The second reason, especially in India, is lack of educational facilities is in some parts of rural India e.g. Bihar, West Bengal etc. where abject poverty still exists.

The third reason is the migration of adult labour with their children to urban towns where construction work is booming and plenty of job opportunities exist for poor families including children who are exploited and paid poor wages.

Abject poverty and the lack of social security network systems are the basis of an even harsher type of child labour � bonded child labour. The bonded labour system is still prevailing in some states of India where poor peasants who owe money to land owners agree to give their children as bonded labour for long periods. In return they receive a one time payment or waver of their loans.

Influential mafia groups are also engaged in trafficking children from remote rural areas to affluent towns. The children are then forced into labour and begging. Girls are forced into prostitution.

Role of Stakeholders in Stopping Child Labour

National Government Agencies.

  • National Agencies need to ratify the UN Convention on the Rights of the Child. (CRC)
  • An effective legal system needs to be introduced to check employment of children below 14 years through proper legislation
  • Economic sanctions to be enforced on countries that allow the employment of children for the manufacturer of export products
  • Proper monitoring and implementing authorities to be set up to implement various acts passed by the National Government.
  • National social welfare schemes to be introduced to supplement income for poor families whose children are removed from work sites

N.G.Os

a) NGOs have a Key role in raising awareness and informing people about the misuse of children, denying them the fundamental rights of shelter, food and education. UNICEF has clarified the role of NGOs as essential players in many of the intervention stages with direct involvement in identification and rescue operations. b) Assist governmental agencies in implementing various pieces of legislation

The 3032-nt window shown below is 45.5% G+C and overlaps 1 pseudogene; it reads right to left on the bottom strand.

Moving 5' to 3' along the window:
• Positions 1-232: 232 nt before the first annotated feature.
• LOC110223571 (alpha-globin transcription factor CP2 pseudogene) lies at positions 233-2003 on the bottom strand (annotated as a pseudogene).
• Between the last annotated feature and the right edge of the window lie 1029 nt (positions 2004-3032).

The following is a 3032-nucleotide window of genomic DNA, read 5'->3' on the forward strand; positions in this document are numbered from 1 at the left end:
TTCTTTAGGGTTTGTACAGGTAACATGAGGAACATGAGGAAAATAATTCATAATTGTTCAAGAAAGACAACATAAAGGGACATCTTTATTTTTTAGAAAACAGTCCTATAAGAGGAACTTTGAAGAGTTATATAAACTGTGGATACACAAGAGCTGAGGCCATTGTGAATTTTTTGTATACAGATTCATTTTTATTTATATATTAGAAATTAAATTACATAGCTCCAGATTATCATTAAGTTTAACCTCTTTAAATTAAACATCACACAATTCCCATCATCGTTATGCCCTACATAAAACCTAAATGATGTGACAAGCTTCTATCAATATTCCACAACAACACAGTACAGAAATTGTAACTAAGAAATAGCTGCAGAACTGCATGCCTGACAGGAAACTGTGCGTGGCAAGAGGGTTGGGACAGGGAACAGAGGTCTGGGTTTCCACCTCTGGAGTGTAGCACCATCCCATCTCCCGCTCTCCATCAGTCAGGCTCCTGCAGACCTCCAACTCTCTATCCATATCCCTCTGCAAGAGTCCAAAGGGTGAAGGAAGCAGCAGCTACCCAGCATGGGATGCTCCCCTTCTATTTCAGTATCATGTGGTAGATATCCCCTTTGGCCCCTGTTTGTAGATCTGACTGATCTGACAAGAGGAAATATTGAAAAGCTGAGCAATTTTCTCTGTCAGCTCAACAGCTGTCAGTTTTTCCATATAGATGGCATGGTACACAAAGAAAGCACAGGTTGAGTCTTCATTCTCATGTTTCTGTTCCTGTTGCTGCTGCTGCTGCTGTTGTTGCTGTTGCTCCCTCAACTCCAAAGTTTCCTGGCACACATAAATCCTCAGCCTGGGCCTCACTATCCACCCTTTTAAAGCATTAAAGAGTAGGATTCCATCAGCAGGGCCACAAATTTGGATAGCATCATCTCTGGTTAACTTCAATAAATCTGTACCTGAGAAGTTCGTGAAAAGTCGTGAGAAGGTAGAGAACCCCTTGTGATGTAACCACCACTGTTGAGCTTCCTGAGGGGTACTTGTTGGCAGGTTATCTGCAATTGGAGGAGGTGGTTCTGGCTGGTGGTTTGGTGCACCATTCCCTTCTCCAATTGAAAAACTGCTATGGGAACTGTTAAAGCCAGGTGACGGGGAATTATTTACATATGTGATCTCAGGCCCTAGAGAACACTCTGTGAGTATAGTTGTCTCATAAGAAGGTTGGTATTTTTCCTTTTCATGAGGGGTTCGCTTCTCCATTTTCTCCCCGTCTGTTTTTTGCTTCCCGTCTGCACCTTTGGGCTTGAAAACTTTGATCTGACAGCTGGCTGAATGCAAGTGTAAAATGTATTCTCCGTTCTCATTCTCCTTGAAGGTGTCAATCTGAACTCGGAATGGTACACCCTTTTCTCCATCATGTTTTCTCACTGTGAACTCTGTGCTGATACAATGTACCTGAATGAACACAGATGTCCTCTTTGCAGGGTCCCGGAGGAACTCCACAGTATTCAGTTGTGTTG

c) Identify areas where child labour exists and bring to the notice of Government. d) Undertake advocacy with national governments for the implementing of strict legislation to ban child labour e) Organise rehabilitation centres to shelter children removed from work sites.

Civil society / Peoples forum

a) Civil society can play an active role in identifying and alerting authorities to child labour sites b) Create awareness among parents and the public about the effect of child labour on children. c) Motivate parents to send their children to school d) Organise counselling sessions for children and parents e) Organise joint protests, rallies, hoardings etc. against employing children below 14

Corporate entities

a) Include banning of child labour in their mission b) Introduce welfare schemes for children c) Allot separate welfare funds as part of corporate social responsibilities to help organisations working for the cause to ban child labour d) Put up hoardings giving messages on the benefits of banning child labour

Individual social service activists

a) Resist any form of child labour b) Openly oppose child labour activities which comes to their notice without any fear c) Be very assertive in expressing displeasure to shop owners and organisations that employ children for labour.

In India there are many international and national NGOs campaigning for the abolition of child labour. A few important NGOs in the field are a) Child right resource center (CRRC) b) Campaign against child labour (CACL) c) Child Line

Conclusion

All stake holders should jointly resist any form of child labour using what ever means available. A networking of international NGOs working in this field has to be created for advocacy with various departments to ban child labour. International funding organisations have to identify a contact organisation in each country to help NGOs who are working in this field undertaking activities for the banning of child labour and identify national projects to be implemented in a transparent manner with good stewardship.